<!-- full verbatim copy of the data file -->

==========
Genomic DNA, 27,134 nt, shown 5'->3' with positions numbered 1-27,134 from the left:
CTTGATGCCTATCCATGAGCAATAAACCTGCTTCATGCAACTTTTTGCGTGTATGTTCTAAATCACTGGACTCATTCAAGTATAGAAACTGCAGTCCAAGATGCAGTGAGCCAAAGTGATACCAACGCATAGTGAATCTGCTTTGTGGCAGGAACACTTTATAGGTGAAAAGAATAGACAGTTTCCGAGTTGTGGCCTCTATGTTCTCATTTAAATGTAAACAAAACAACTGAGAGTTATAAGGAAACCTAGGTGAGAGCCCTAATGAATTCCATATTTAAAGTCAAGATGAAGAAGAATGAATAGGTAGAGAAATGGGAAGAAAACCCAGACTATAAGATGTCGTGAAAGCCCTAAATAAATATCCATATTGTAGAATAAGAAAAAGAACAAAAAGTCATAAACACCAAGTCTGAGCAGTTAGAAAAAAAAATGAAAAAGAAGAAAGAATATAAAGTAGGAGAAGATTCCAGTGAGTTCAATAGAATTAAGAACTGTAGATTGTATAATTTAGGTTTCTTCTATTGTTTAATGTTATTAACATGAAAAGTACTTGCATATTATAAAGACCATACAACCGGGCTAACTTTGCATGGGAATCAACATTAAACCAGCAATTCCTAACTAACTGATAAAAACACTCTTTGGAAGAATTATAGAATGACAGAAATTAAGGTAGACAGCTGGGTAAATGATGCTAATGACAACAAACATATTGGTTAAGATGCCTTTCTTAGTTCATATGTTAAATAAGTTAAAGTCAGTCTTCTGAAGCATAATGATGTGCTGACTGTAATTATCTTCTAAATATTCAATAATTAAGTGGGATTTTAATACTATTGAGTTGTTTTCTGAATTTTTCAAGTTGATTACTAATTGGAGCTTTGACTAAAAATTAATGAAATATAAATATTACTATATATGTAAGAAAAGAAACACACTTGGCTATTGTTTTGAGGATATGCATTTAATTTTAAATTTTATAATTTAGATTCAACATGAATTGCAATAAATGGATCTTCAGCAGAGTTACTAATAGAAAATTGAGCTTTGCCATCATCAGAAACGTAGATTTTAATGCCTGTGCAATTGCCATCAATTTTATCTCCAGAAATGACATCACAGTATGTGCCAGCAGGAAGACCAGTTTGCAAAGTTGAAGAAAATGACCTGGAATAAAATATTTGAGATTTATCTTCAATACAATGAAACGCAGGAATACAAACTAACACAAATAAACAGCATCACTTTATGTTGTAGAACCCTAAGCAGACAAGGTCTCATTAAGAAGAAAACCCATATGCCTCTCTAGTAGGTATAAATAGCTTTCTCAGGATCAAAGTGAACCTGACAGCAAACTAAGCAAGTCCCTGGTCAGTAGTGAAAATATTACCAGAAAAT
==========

Genomic DNA, 27,134 nt, shown 5'->3' with positions numbered 1-27,134 from the left:
CTTGATGCCTATCCATGAGCAATAAACCTGCTTCATGCAACTTTTTGCGTGTATGTTCTAAATCACTGGACTCATTCAAGTATAGAAACTGCAGTCCAAGATGCAGTGAGCCAAAGTGATACCAACGCATAGTGAATCTGCTTTGTGGCAGGAACACTTTATAGGTGAAAAGAATAGACAGTTTCCGAGTTGTGGCCTCTATGTTCTCATTTAAATGTAAACAAAACAACTGAGAGTTATAAGGAAACCTAGGTGAGAGCCCTAATGAATTCCATATTTAAAGTCAAGATGAAGAAGAATGAATAGGTAGAGAAATGGGAAGAAAACCCAGACTATAAGATGTCGTGAAAGCCCTAAATAAATATCCATATTGTAGAATAAGAAAAAGAACAAAAAGTCATAAACACCAAGTCTGAGCAGTTAGAAAAAAAAATGAAAAAGAAGAAAGAATATAAAGTAGGAGAAGATTCCAGTGAGTTCAATAGAATTAAGAACTGTAGATTGTATAATTTAGGTTTCTTCTATTGTTTAATGTTATTAACATGAAAAGTACTTGCATATTATAAAGACCATACAACCGGGCTAACTTTGCATGGGAATCAACATTAAACCAGCAATTCCTAACTAACTGATAAAAACACTCTTTGGAAGAATTATAGAATGACAGAAATTAAGGTAGACAGCTGGGTAAATGATGCTAATGACAACAAACATATTGGTTAAGATGCCTTTCTTAGTTCATATGTTAAATAAGTTAAAGTCAGTCTTCTGAAGCATAATGATGTGCTGACTGTAATTATCTTCTAAATATTCAATAATTAAGTGGGATTTTAATACTATTGAGTTGTTTTCTGAATTTTTCAAGTTGATTACTAATTGGAGCTTTGACTAAAAATTAATGAAATATAAATATTACTATATATGTAAGAAAAGAAACACACTTGGCTATTGTTTTGAGGATATGCATTTAATTTTAAATTTTATAATTTAGATTCAACATGAATTGCAATAAATGGATCTTCAGCAGAGTTACTAATAGAAAATTGAGCTTTGCCATCATCAGAAACGTAGATTTTAATGCCTGTGCAATTGCCATCAATTTTATCTCCAGAAATGACATCACAGTATGTGCCAGCAGGAAGACCAGTTTGCAAAGTTGAAGAAAATGACCTGGAATAAAATATTTGAGATTTATCTTCAATACAATGAAACGCAGGAATACAAACTAACACAAATAAACAGCATCACTTTATGTTGTAGAACCCTAAGCAGACAAGGTCTCATTAAGAAGAAAACCCATATGCCTCTCTAGTAGGTATAAATAGCTTTCTCAGGATCAAAGTGAACCTGACAGCAAACTAAGCAAGTCCCTGGTCAGTAGTGAAAATATTACCAGAAAAT